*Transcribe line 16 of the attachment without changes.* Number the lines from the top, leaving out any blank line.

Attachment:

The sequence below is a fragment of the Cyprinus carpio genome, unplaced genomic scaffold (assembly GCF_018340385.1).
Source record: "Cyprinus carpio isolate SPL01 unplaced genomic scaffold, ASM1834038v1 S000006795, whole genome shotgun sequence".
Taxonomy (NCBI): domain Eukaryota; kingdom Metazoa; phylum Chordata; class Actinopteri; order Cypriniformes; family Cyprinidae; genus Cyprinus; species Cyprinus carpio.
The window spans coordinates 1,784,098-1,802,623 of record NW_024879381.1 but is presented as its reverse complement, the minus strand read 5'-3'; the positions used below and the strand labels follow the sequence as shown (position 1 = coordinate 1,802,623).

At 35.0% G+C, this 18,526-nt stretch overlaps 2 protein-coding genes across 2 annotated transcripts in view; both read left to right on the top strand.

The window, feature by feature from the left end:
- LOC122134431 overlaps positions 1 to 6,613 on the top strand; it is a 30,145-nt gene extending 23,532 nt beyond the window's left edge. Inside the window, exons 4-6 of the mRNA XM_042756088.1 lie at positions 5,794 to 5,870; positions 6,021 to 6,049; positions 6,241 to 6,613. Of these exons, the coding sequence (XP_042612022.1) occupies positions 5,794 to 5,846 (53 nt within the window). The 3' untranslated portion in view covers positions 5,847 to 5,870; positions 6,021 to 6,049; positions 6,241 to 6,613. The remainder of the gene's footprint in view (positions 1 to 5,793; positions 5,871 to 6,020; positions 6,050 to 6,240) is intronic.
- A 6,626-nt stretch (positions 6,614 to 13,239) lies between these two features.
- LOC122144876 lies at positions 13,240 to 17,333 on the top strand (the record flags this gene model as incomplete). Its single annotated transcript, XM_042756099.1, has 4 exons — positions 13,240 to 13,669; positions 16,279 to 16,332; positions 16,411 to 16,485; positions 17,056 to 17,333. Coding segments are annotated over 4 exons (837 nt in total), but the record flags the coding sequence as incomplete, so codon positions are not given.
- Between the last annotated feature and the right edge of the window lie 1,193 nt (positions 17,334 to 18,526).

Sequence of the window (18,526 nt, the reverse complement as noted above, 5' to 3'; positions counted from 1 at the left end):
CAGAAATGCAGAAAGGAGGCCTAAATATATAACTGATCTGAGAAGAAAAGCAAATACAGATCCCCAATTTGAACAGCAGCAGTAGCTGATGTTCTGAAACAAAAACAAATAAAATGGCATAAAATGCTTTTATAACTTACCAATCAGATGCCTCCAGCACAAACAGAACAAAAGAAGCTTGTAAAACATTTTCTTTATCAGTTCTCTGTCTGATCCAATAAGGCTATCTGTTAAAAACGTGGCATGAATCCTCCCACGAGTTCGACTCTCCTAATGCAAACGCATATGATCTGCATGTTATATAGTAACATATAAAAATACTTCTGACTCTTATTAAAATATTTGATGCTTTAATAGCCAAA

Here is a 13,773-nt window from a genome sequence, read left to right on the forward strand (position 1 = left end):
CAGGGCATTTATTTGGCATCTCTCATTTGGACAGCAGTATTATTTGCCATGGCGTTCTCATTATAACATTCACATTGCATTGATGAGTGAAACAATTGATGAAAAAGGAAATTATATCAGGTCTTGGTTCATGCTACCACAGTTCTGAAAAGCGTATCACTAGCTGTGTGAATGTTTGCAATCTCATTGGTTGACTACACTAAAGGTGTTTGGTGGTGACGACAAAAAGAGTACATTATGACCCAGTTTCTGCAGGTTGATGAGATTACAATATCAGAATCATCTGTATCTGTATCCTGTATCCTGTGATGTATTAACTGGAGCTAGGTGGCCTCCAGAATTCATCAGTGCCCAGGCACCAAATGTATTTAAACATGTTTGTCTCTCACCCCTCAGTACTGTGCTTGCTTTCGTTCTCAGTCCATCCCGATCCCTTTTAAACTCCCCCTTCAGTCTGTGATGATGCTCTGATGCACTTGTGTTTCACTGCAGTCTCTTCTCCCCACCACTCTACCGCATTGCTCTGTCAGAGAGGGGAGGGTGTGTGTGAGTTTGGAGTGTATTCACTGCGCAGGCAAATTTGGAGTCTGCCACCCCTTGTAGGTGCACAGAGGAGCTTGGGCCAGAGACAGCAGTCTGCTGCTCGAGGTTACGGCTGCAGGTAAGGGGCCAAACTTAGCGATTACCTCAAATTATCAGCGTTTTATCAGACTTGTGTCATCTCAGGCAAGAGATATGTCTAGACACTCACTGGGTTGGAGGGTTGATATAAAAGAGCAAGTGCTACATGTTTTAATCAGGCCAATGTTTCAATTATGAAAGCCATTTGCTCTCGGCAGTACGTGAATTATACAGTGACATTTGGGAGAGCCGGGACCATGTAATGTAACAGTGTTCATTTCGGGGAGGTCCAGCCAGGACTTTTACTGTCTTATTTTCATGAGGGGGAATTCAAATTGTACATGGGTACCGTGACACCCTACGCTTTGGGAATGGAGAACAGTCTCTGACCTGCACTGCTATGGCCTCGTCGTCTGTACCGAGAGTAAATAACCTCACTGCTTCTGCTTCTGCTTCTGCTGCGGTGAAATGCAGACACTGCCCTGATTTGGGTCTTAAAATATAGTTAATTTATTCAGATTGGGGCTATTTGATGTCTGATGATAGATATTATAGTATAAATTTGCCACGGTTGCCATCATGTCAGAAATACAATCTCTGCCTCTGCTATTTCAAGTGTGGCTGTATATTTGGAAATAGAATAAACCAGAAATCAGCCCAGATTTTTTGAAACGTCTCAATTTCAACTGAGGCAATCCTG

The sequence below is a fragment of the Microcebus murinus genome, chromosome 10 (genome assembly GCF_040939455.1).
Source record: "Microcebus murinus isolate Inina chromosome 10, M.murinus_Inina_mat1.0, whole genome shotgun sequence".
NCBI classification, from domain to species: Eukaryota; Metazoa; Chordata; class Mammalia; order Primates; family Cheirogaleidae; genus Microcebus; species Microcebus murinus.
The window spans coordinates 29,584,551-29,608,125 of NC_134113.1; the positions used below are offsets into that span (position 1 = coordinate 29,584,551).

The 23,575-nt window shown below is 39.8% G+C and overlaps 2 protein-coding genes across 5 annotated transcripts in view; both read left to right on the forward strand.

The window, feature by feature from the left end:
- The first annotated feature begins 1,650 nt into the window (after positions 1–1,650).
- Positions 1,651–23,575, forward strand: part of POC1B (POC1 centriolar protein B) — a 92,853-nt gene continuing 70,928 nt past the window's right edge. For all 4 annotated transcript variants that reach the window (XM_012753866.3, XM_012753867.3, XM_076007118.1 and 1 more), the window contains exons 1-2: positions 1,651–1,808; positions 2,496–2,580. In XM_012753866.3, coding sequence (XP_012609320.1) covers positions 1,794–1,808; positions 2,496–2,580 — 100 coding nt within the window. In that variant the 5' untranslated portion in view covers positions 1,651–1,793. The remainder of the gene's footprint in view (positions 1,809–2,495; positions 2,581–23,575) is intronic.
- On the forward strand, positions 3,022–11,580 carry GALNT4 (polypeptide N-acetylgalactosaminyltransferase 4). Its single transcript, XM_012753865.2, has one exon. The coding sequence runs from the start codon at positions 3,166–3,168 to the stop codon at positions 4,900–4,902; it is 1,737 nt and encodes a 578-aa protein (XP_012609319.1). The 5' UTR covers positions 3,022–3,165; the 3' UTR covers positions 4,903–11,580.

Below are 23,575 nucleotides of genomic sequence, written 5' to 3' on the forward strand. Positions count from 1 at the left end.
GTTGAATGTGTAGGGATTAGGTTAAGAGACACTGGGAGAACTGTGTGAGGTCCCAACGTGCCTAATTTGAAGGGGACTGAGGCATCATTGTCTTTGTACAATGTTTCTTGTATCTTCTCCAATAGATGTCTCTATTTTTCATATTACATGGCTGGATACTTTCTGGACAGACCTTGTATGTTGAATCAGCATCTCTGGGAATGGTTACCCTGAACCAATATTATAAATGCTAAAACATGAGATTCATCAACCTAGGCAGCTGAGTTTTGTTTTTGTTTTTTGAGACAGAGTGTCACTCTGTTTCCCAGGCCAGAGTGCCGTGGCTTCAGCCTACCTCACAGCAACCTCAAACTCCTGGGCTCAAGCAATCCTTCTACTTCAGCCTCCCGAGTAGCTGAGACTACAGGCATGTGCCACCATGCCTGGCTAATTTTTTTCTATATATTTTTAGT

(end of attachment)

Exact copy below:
Source record: "Microcebus murinus isolate Inina chromosome 10, M.murinus_Inina_mat1.0, whole genome shotgun sequence".